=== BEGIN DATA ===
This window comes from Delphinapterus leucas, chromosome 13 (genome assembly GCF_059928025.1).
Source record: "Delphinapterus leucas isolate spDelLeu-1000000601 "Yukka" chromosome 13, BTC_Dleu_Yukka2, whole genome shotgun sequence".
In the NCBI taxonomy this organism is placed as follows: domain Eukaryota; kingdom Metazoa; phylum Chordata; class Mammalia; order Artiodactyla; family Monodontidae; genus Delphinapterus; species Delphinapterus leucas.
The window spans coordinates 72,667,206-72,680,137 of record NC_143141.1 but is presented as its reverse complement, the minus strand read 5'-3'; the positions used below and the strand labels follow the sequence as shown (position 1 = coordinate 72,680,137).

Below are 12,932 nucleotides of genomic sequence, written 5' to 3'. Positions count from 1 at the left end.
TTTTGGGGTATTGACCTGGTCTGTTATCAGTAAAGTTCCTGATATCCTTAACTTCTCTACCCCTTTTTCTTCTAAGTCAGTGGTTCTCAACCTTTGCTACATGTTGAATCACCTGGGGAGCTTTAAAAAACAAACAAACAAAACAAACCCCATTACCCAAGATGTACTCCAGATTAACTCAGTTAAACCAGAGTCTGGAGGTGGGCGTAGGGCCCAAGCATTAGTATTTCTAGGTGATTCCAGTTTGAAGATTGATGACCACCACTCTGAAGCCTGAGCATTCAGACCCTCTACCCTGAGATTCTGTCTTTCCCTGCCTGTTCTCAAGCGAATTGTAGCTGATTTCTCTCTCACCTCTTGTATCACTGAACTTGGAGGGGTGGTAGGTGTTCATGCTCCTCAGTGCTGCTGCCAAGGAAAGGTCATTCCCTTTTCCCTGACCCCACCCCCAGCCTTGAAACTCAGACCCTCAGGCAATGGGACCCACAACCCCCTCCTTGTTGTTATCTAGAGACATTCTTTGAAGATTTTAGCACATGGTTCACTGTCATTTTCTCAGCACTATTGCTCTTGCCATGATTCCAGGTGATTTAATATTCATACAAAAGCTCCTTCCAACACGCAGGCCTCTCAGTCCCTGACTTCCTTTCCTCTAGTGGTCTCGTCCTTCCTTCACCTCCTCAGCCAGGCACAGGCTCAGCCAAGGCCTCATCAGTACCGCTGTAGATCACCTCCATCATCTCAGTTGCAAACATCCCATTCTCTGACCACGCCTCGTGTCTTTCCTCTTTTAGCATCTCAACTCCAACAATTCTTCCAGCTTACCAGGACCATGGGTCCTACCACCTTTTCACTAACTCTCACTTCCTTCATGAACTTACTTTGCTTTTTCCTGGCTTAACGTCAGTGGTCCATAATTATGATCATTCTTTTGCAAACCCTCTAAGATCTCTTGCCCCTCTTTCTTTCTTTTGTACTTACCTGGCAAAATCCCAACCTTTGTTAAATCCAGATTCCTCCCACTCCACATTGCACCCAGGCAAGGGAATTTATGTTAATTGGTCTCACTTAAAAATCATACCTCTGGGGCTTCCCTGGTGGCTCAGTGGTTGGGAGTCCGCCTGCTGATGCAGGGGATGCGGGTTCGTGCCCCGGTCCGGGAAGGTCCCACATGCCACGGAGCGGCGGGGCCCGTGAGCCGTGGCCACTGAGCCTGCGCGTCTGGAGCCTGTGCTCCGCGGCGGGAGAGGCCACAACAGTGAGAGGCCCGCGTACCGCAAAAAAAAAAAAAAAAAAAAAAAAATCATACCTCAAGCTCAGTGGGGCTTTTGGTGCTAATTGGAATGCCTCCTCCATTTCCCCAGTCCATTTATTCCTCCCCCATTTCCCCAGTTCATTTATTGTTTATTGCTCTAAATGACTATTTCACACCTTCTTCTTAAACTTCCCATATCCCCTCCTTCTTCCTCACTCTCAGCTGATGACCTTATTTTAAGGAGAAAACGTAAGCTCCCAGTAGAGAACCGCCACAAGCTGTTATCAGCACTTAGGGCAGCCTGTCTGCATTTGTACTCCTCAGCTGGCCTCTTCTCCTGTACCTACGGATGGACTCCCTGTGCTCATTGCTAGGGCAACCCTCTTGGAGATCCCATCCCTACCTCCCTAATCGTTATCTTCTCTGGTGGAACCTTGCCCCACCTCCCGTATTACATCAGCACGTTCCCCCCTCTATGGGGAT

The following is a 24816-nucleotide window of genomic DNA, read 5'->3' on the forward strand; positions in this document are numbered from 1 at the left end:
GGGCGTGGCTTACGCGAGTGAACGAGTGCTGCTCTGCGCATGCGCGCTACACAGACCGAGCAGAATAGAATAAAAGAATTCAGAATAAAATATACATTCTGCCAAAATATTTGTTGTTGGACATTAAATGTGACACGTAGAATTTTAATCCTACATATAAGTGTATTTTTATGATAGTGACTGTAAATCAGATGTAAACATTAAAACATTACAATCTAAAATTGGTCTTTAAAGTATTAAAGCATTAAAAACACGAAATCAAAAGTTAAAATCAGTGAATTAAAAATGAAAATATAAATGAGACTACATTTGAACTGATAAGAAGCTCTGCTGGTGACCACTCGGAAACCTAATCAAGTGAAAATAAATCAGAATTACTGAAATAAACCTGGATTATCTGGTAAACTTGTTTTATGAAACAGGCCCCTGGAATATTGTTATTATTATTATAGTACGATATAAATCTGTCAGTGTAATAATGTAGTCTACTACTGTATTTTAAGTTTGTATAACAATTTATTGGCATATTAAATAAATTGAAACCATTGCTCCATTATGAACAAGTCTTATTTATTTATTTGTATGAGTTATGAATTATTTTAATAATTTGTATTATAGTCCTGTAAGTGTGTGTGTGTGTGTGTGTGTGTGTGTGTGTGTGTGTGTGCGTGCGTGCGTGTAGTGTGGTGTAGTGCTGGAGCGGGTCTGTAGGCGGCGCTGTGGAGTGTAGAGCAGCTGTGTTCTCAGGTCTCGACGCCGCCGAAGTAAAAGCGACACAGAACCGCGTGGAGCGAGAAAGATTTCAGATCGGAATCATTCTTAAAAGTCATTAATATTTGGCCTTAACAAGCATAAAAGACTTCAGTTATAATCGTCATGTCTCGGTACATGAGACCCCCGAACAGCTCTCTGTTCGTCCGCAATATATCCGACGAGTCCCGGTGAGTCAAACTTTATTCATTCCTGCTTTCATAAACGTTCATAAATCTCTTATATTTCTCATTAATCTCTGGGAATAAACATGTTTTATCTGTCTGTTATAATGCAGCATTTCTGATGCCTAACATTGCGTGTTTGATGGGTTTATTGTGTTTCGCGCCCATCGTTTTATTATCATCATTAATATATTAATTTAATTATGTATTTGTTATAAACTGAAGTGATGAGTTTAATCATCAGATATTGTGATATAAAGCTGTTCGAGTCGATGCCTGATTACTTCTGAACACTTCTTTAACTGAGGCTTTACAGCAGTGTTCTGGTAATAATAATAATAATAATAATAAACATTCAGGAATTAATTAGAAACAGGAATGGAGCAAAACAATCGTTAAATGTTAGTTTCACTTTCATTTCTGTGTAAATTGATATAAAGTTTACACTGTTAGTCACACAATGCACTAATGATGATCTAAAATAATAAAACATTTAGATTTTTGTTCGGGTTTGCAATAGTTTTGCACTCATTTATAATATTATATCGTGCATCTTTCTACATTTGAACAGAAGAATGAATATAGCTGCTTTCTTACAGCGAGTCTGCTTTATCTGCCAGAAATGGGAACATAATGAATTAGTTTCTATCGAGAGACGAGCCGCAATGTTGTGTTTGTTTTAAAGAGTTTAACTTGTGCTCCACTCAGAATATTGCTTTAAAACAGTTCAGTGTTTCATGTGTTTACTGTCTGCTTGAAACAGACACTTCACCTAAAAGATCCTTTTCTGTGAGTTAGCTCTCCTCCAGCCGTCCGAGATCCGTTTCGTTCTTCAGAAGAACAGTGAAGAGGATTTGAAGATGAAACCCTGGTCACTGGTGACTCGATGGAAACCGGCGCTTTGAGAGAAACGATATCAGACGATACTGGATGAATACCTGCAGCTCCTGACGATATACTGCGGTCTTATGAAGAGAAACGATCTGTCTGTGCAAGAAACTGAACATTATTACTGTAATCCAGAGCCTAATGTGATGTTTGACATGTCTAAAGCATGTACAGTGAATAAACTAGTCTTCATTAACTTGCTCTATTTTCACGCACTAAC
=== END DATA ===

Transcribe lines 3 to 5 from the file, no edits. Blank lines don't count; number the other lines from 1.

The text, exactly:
In the NCBI taxonomy this organism is placed as follows: domain Eukaryota; kingdom Metazoa; phylum Chordata; class Mammalia; order Artiodactyla; family Monodontidae; genus Delphinapterus; species Delphinapterus leucas.
The window spans coordinates 72,667,206-72,680,137 of record NC_143141.1 but is presented as its reverse complement, the minus strand read 5'-3'; the positions used below and the strand labels follow the sequence as shown (position 1 = coordinate 72,680,137).

Below are 12,932 nucleotides of genomic sequence, written 5' to 3'. Positions count from 1 at the left end.